Our highly sensitive beauty editor tries the latest technology in teeth-whitening.
I've had a root canal, given birth to an almost-nine-pound, large-headed baby, and survived a bout of sepsis (not all at once, thank God). Also counted among the most painful experiences of my life: the first time I had my teeth professionally whitened. The year was 2006, and the procedure itself went smoothly (a dentist painted my teeth with peroxide, then shined a blue light on them for about 45 minutes). My smile was a gleaming white. But within a few hours, my newly bright teeth started aching. Then throbbing. It hurt to eat, drink, and talk. It hurt to breathe. The pain lasted 24 hours, and I vowed never to let peroxide touch my teeth again. I would simply offset their yellow tinge by wearing more beige.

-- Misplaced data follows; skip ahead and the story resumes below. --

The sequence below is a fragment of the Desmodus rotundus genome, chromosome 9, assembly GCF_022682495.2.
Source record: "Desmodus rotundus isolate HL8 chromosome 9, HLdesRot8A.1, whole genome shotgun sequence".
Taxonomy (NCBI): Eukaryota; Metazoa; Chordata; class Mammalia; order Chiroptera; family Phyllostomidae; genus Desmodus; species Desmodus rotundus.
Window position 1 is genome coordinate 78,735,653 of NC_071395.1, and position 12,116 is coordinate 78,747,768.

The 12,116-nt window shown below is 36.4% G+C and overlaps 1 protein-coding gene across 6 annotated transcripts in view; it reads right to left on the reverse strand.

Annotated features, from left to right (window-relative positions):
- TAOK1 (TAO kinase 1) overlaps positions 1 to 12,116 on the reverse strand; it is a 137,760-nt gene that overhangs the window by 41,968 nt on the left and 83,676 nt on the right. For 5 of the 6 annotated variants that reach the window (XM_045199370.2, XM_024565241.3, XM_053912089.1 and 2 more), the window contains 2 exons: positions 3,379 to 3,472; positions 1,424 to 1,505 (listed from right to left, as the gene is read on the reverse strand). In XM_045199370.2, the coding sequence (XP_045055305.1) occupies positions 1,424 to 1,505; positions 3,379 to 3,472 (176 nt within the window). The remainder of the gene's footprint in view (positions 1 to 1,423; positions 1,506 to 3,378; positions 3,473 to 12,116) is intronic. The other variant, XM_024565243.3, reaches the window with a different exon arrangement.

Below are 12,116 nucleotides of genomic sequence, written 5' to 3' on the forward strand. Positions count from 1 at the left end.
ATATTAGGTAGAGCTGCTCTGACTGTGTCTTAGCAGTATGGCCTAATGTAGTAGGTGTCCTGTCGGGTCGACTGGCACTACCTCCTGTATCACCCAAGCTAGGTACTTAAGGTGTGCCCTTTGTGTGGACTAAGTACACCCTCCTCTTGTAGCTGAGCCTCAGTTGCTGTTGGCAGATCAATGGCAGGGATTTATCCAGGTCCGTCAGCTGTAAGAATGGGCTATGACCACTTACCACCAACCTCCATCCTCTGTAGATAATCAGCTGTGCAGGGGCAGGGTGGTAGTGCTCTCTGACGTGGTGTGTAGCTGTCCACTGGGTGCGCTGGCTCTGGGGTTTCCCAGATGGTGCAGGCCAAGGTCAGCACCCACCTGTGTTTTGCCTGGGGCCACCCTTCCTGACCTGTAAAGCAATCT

Then, recently, Jeff Golub-Evans, DDS, suggested I give teeth-whitening another try. Because I look really peaked in beige—and time does indeed dull the memory of pain (I know people who've actually had a second child)—I found myself one morning wearing a paper bib in his office. Like many dentists, Golub-Evans now uses Philips's new Zoom WhiteSpeed lamp, which has three settings (low, medium, and high, instead of just high) and emits much less of the heat that exacerbates sensitivity. This Zoom system minimizes sensitivity with a more advanced bleaching gel as well, which releases peroxide gradually, not all at once. For the highly sensitive and only moderately stained (like me), Golub-Evans limits the procedure to one 20-minute session, rather than three back-to-back 15-minute ones. And immediately after the bleach is wiped from a patient's teeth, he applies a fluoride-based desensitizer to ensure that the peroxide won't continue to penetrate the enamel. I rose from his chair with, once again, a gleaming smile—and waited for the ache to set in. It's been two weeks, and I have yet to feel even a twinge.